Janet Fife
Guest
Janet Fife

I agree that if the Church were consulting good lawyers they would be behaving differently – Martin Sewell often makes this point. However, Bp. Peter Forster’s evidence at IICSA made it clear the CDM is absolutely justified. He had ignored disclosures of abuse on 3 separate occasions, potentially allowing the abuse to continue. And he had sought to prevent a vicar convicted of possession of child pornography from being barred for life. The vicar had downloaded – not just looked at – 8000 images of child sexual abuse, 800 of them in the most severe category. That basically means torture.… Read more »

Rowland Wateridge
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Rowland Wateridge

I read the Bishop’s evidence very carefully. Firstly, I’m not sure about the three separate occasions – the potential risk to which you refer was clearly considered and seemingly discounted by the Bishop. In the event, we know that actually no further abuse occurred for thirty years. The CDM safeguarding provisions were not enacted until 2016, and they are not retrospective. I suggest that a distinction is to be drawn between possible error of judgement and possible misconduct. The limited prohibition was upheld by the then Vicar-General who now happens to be the President of the Family Division of the… Read more »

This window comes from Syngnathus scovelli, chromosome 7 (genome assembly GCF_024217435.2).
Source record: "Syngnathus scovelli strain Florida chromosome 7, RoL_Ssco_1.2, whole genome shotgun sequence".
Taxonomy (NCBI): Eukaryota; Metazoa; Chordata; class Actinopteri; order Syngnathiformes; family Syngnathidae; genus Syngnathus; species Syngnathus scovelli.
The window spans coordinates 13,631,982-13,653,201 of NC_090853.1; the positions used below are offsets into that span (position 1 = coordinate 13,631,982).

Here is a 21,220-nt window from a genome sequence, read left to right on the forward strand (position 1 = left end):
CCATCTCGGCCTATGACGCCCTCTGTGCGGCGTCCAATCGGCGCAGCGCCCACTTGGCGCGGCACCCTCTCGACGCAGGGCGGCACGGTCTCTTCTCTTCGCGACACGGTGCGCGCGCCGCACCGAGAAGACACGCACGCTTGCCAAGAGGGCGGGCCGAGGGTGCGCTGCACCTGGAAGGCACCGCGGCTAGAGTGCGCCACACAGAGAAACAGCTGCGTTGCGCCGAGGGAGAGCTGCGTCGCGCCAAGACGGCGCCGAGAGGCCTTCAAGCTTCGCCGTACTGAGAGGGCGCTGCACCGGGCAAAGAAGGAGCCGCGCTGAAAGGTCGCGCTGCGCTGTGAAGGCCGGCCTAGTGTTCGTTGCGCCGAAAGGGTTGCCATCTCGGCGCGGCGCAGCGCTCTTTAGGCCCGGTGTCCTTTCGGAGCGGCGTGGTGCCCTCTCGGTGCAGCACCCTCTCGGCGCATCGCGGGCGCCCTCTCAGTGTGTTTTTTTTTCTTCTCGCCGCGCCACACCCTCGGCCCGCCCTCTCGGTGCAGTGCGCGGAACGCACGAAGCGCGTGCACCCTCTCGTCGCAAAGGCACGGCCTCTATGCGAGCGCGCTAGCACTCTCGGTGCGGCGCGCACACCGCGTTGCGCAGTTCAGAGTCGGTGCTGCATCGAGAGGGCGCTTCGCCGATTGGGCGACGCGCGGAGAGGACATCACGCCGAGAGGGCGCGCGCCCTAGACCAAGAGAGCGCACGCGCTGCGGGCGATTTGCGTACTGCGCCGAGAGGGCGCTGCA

Bill Broadhead
Guest
Bill Broadhead

Matthew, I hope you will be responding to Roger Singleton’s letter by writing to the Church Times and challenging his inaccurate claims, as well as clearly stating his refusal to meet with you. The more this kind of unacceptable superior behaviour is exposed the better.

Matthew Ineson
Guest
Matthew Ineson